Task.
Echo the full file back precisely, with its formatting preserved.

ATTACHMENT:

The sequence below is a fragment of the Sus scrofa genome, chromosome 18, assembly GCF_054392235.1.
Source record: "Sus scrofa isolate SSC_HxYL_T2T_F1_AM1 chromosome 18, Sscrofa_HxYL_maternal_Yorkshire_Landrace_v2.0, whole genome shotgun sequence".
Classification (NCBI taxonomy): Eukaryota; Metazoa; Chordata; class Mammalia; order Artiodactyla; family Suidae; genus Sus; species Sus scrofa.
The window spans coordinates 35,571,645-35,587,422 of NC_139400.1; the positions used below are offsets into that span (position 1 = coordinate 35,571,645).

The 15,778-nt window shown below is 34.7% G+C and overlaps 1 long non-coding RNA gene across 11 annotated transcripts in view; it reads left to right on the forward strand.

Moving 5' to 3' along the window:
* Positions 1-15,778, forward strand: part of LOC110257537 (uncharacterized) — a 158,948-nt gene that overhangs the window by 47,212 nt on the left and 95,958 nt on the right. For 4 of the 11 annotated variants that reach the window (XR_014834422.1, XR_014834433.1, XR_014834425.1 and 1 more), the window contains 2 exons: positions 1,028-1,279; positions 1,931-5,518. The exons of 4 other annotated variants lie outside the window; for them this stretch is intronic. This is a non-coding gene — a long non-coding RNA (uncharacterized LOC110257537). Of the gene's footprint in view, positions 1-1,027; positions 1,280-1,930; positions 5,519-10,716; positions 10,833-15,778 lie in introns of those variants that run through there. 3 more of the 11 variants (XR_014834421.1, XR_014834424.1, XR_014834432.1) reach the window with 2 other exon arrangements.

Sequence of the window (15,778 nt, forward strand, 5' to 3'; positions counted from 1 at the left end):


The sequence below is a fragment of the Sus scrofa genome, chromosome 18, assembly GCF_054392235.1.
Source record: "Sus scrofa isolate SSC_HxYL_T2T_F1_AM1 chromosome 18, Sscrofa_HxYL_maternal_Yorkshire_Landrace_v2.0, whole genome shotgun sequence".
Classification (NCBI taxonomy): Eukaryota; Metazoa; Chordata; class Mammalia; order Artiodactyla; family Suidae; genus Sus; species Sus scrofa.
The window spans coordinates 35,571,645-35,587,422 of NC_139400.1; the positions used below are offsets into that span (position 1 = coordinate 35,571,645).

The 15,778-nt window shown below is 34.7% G+C and overlaps 1 long non-coding RNA gene across 11 annotated transcripts in view; it reads left to right on the forward strand.

Moving 5' to 3' along the window:
* Positions 1-15,778, forward strand: part of LOC110257537 (uncharacterized) — a 158,948-nt gene that overhangs the window by 47,212 nt on the left and 95,958 nt on the right. For 4 of the 11 annotated variants that reach the window (XR_014834422.1, XR_014834433.1, XR_014834425.1 and 1 more), the window contains 2 exons: positions 1,028-1,279; positions 1,931-5,518. The exons of 4 other annotated variants lie outside the window; for them this stretch is intronic. This is a non-coding gene — a long non-coding RNA (uncharacterized LOC110257537). Of the gene's footprint in view, positions 1-1,027; positions 1,280-1,930; positions 5,519-10,716; positions 10,833-15,778 lie in introns of those variants that run through there. 3 more of the 11 variants (XR_014834421.1, XR_014834424.1, XR_014834432.1) reach the window with 2 other exon arrangements.

Sequence of the window (15,778 nt, forward strand, 5' to 3'; positions counted from 1 at the left end):